Thursday, August 19, 2010
Creationist, Decision Portrait Series
(Above: Creationist, Decision Portrait Series. Stitched words: Darwin is wrong. Xylene photo transfer on tea-stained muslin. Hand embroidery and beading. 25" x 19" unframed; 31" x 25" framed. Click on image to enlarge.)
is an inherent part of the Decision Portrait Series. The artwork, as a whole, addresses various issues to which most individuals respond with emotional, traumatic, and adamant feelings. The series presents many decisions in a straight-forward way, without value judgment. These decisions are often confrontational. These decisions seem to jump off the fabric and ask the viewer questions: What would you do? How would you react to someone who made a decision that you wouldn't make? This is intentional. After all, what is "right" for one person isn't necessarily "right" for another. What one person elects to do is a personal choice. How one person reacts is also a personal choice.
(Above: Creationist, Decision Portrait. Detail. Click on image to enlarge.)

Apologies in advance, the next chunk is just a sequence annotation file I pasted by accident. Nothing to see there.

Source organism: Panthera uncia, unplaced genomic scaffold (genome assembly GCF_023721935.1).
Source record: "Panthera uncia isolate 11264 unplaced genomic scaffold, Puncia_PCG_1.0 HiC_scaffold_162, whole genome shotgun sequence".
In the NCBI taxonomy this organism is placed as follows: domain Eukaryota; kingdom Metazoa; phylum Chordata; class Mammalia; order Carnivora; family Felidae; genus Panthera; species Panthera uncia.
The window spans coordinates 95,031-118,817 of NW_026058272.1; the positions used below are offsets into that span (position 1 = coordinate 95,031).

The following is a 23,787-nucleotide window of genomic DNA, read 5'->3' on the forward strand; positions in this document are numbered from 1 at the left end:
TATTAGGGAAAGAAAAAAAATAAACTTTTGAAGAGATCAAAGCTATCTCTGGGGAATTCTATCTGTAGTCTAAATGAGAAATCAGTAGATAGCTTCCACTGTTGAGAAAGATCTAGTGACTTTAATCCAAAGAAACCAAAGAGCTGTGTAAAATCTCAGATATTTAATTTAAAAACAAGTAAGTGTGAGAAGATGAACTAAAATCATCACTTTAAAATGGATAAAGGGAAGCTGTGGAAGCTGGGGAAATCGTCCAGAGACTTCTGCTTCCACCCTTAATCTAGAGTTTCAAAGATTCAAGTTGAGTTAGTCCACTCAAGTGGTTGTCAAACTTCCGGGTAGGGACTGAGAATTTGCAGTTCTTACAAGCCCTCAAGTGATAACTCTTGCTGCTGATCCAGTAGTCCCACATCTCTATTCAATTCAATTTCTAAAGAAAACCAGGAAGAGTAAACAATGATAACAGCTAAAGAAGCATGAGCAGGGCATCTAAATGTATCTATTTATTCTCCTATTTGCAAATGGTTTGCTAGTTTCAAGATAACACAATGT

The personal choice in this portrait deals with Darwin's theory of evolution. Laurel Siler has weighed the evidence, educated herself with the facts and the theories, and decided that DARWIN IS WRONG. Laurel is a creationist. That isn't to say that she believes in the Biblical "seven day" period....a week of twenty-four hour planet rotations....as the time line for the entire creation of the universe. She simply doesn't believe in Darwin's theory of evolution. For Laurel, there's a sentence that runs through her mind every time this issue arises: "It's no accident".
While stitching this piece, I thought about my own education. Sure, I was taught that evolution was a THEORY. I was also taught the definition of a THEORY. Yet, I was presented the evolution material in a convincing way....as if a FACT, not a THEORY. I've never doubted its accuracy. I cannot imagine what I might think if "theory" was really stressed in grade school while evolution was being taught.
(Above: Creationist, Decision Portrait Series. Detail. Click on image to enlarge.)
I admire Laurel's examination of these ideas and her willingness to share her believes. I admire her strength of character and the many insightful probes her convictions have provided. I hope those seeing the portrait in the upcoming exhibition are mentally challenged by the diversity of decisions portrayed. This portrait is most assuredly thought-provoking...which is exactly what I hoped the entire series would do!
Posted by Susan Lenz at 8:53 AM